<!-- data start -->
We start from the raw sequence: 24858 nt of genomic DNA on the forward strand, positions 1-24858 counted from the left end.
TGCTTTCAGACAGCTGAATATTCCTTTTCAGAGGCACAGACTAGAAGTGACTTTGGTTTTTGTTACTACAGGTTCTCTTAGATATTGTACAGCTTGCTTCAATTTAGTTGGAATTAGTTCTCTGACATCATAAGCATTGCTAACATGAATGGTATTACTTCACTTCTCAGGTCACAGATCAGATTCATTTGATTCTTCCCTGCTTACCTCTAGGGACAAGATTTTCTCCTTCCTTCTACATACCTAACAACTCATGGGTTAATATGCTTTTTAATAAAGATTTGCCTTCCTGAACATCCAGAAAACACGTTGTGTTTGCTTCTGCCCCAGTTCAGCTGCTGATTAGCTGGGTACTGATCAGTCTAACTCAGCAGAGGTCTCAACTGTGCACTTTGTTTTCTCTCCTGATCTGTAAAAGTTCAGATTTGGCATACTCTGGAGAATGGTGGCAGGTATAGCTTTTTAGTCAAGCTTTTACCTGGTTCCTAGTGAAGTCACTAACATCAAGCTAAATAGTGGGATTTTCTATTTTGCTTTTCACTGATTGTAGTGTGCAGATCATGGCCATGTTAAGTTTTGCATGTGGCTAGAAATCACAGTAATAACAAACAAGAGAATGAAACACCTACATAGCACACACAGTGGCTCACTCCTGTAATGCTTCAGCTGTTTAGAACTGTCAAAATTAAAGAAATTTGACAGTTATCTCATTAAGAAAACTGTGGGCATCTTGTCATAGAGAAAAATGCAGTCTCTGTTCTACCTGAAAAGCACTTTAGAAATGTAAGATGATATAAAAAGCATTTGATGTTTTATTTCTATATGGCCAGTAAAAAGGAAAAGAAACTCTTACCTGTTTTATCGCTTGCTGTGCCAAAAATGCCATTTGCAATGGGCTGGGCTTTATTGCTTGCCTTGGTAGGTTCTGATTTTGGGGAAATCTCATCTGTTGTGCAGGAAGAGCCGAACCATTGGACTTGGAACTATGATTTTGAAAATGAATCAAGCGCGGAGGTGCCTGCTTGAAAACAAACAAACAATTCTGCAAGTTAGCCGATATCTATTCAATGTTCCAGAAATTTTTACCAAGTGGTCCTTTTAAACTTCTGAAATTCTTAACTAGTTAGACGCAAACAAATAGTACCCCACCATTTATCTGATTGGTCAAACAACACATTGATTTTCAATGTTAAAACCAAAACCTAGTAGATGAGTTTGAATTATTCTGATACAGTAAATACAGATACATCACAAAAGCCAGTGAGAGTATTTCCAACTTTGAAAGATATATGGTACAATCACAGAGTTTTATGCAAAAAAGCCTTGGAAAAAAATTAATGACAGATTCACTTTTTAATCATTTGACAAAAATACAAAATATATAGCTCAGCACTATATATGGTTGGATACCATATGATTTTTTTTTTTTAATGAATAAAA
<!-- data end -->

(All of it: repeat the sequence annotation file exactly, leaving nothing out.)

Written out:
We start from the raw sequence: 24858 nt of genomic DNA on the forward strand, positions 1-24858 counted from the left end.
TGCTTTCAGACAGCTGAATATTCCTTTTCAGAGGCACAGACTAGAAGTGACTTTGGTTTTTGTTACTACAGGTTCTCTTAGATATTGTACAGCTTGCTTCAATTTAGTTGGAATTAGTTCTCTGACATCATAAGCATTGCTAACATGAATGGTATTACTTCACTTCTCAGGTCACAGATCAGATTCATTTGATTCTTCCCTGCTTACCTCTAGGGACAAGATTTTCTCCTTCCTTCTACATACCTAACAACTCATGGGTTAATATGCTTTTTAATAAAGATTTGCCTTCCTGAACATCCAGAAAACACGTTGTGTTTGCTTCTGCCCCAGTTCAGCTGCTGATTAGCTGGGTACTGATCAGTCTAACTCAGCAGAGGTCTCAACTGTGCACTTTGTTTTCTCTCCTGATCTGTAAAAGTTCAGATTTGGCATACTCTGGAGAATGGTGGCAGGTATAGCTTTTTAGTCAAGCTTTTACCTGGTTCCTAGTGAAGTCACTAACATCAAGCTAAATAGTGGGATTTTCTATTTTGCTTTTCACTGATTGTAGTGTGCAGATCATGGCCATGTTAAGTTTTGCATGTGGCTAGAAATCACAGTAATAACAAACAAGAGAATGAAACACCTACATAGCACACACAGTGGCTCACTCCTGTAATGCTTCAGCTGTTTAGAACTGTCAAAATTAAAGAAATTTGACAGTTATCTCATTAAGAAAACTGTGGGCATCTTGTCATAGAGAAAAATGCAGTCTCTGTTCTACCTGAAAAGCACTTTAGAAATGTAAGATGATATAAAAAGCATTTGATGTTTTATTTCTATATGGCCAGTAAAAAGGAAAAGAAACTCTTACCTGTTTTATCGCTTGCTGTGCCAAAAATGCCATTTGCAATGGGCTGGGCTTTATTGCTTGCCTTGGTAGGTTCTGATTTTGGGGAAATCTCATCTGTTGTGCAGGAAGAGCCGAACCATTGGACTTGGAACTATGATTTTGAAAATGAATCAAGCGCGGAGGTGCCTGCTTGAAAACAAACAAACAATTCTGCAAGTTAGCCGATATCTATTCAATGTTCCAGAAATTTTTACCAAGTGGTCCTTTTAAACTTCTGAAATTCTTAACTAGTTAGACGCAAACAAATAGTACCCCACCATTTATCTGATTGGTCAAACAACACATTGATTTTCAATGTTAAAACCAAAACCTAGTAGATGAGTTTGAATTATTCTGATACAGTAAATACAGATACATCACAAAAGCCAGTGAGAGTATTTCCAACTTTGAAAGATATATGGTACAATCACAGAGTTTTATGCAAAAAAGCCTTGGAAAAAAATTAATGACAGATTCACTTTTTAATCATTTGACAAAAATACAAAATATATAGCTCAGCACTATATATGGTTGGATACCATATGATTTTTTTTTTTTAATGAATAAAA